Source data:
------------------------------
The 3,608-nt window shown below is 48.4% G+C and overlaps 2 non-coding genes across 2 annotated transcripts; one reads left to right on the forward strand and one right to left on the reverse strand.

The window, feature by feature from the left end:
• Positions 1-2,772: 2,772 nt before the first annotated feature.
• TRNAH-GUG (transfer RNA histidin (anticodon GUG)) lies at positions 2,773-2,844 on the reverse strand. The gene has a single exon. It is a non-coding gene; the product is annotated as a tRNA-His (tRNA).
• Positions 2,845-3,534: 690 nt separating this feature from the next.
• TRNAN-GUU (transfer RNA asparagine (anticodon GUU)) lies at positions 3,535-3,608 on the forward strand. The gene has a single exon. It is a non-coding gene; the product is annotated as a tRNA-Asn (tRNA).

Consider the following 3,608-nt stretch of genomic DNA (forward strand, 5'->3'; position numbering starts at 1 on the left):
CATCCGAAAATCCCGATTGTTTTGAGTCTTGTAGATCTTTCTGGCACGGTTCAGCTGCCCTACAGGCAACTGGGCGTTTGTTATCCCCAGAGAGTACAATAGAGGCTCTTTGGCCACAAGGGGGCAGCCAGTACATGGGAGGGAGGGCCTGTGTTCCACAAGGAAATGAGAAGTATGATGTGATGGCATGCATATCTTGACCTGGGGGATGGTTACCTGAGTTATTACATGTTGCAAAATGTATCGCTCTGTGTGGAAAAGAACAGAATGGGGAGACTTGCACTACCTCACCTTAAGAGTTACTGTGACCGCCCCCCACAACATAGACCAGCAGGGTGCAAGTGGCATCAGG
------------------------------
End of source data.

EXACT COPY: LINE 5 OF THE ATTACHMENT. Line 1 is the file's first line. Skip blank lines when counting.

• Positions 2,845-3,534: 690 nt separating this feature from the next.